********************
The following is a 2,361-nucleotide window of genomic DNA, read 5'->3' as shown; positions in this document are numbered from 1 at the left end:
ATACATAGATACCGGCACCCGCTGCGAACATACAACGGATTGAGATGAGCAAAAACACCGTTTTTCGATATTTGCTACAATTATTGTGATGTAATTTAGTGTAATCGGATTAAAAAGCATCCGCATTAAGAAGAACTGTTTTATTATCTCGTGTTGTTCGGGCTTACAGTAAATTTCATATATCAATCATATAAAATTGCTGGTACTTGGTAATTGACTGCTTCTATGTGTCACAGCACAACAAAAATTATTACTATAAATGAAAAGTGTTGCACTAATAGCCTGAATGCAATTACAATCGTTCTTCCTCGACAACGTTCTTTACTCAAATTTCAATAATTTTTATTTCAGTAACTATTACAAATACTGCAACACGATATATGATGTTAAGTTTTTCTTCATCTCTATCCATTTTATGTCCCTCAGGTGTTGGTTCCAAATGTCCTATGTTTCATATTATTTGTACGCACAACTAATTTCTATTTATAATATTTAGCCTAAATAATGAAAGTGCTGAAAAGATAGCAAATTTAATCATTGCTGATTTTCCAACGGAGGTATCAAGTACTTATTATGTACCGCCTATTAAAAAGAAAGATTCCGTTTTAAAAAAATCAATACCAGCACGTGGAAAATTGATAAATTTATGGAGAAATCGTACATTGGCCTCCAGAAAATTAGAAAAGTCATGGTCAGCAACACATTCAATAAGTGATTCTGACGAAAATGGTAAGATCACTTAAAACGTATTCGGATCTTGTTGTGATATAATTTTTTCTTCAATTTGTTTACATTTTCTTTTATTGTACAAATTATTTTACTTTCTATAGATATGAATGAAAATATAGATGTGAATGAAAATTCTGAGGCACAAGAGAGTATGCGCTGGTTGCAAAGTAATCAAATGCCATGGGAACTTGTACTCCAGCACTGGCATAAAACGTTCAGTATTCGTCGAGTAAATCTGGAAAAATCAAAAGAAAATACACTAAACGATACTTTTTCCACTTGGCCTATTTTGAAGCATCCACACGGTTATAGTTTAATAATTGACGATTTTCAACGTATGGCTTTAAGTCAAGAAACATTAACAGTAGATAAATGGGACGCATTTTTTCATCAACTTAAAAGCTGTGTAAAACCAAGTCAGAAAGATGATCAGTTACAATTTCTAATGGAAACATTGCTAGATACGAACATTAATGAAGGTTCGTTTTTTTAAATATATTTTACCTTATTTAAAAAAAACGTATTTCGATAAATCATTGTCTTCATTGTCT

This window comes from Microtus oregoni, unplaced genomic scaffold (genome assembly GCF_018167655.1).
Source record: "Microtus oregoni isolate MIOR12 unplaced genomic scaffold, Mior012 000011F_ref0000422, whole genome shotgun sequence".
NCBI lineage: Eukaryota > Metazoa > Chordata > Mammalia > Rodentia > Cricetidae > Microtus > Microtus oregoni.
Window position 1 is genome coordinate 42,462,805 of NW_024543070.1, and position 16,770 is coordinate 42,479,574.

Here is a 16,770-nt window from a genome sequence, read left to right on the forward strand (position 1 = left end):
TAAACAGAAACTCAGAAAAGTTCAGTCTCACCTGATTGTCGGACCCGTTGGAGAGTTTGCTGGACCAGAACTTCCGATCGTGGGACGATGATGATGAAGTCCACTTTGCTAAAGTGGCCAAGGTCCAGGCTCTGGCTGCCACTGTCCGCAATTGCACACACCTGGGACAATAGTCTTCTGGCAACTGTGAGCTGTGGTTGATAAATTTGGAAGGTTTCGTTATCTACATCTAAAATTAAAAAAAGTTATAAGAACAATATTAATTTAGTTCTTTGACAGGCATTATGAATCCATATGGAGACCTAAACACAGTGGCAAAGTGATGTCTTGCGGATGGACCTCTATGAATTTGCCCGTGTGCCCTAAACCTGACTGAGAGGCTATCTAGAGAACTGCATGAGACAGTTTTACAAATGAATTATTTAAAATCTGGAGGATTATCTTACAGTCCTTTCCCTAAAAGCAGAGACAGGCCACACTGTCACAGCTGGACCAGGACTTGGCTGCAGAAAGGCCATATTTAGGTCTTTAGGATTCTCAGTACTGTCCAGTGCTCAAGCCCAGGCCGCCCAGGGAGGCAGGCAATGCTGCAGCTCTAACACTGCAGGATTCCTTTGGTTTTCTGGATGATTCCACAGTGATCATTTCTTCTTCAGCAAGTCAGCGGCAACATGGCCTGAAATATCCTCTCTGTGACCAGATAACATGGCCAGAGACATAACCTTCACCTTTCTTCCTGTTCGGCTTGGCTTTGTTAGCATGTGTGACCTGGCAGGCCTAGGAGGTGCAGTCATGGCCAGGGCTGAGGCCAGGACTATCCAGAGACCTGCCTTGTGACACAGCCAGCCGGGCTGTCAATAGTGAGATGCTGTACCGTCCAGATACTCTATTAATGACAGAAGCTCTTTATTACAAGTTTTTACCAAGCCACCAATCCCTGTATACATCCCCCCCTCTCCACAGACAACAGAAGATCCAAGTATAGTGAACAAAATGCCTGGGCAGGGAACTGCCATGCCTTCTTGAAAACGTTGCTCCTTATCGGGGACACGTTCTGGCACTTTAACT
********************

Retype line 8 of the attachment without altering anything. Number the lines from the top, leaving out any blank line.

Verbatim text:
TAAACAGAAACTCAGAAAAGTTCAGTCTCACCTGATTGTCGGACCCGTTGGAGAGTTTGCTGGACCAGAACTTCCGATCGTGGGACGATGATGATGAAGTCCACTTTGCTAAAGTGGCCAAGGTCCAGGCTCTGGCTGCCACTGTCCGCAATTGCACACACCTGGGACAATAGTCTTCTGGCAACTGTGAGCTGTGGTTGATAAATTTGGAAGGTTTCGTTATCTACATCTAAAATTAAAAAAAGTTATAAGAACAATATTAATTTAGTTCTTTGACAGGCATTATGAATCCATATGGAGACCTAAACACAGTGGCAAAGTGATGTCTTGCGGATGGACCTCTATGAATTTGCCCGTGTGCCCTAAACCTGACTGAGAGGCTATCTAGAGAACTGCATGAGACAGTTTTACAAATGAATTATTTAAAATCTGGAGGATTATCTTACAGTCCTTTCCCTAAAAGCAGAGACAGGCCACACTGTCACAGCTGGACCAGGACTTGGCTGCAGAAAGGCCATATTTAGGTCTTTAGGATTCTCAGTACTGTCCAGTGCTCAAGCCCAGGCCGCCCAGGGAGGCAGGCAATGCTGCAGCTCTAACACTGCAGGATTCCTTTGGTTTTCTGGATGATTCCACAGTGATCATTTCTTCTTCAGCAAGTCAGCGGCAACATGGCCTGAAATATCCTCTCTGTGACCAGATAACATGGCCAGAGACATAACCTTCACCTTTCTTCCTGTTCGGCTTGGCTTTGTTAGCATGTGTGACCTGGCAGGCCTAGGAGGTGCAGTCATGGCCAGGGCTGAGGCCAGGACTATCCAGAGACCTGCCTTGTGACACAGCCAGCCGGGCTGTCAATAGTGAGATGCTGTACCGTCCAGATACTCTATTAATGACAGAAGCTCTTTATTACAAGTTTTTACCAAGCCACCAATCCCTGTATACATCCCCCCCTCTCCACAGACAACAGAAGATCCAAGTATAGTGAACAAAATGCCTGGGCAGGGAACTGCCATGCCTTCTTGAAAACGTTGCTCCTTATCGGGGACACGTTCTGGCACTTTAACT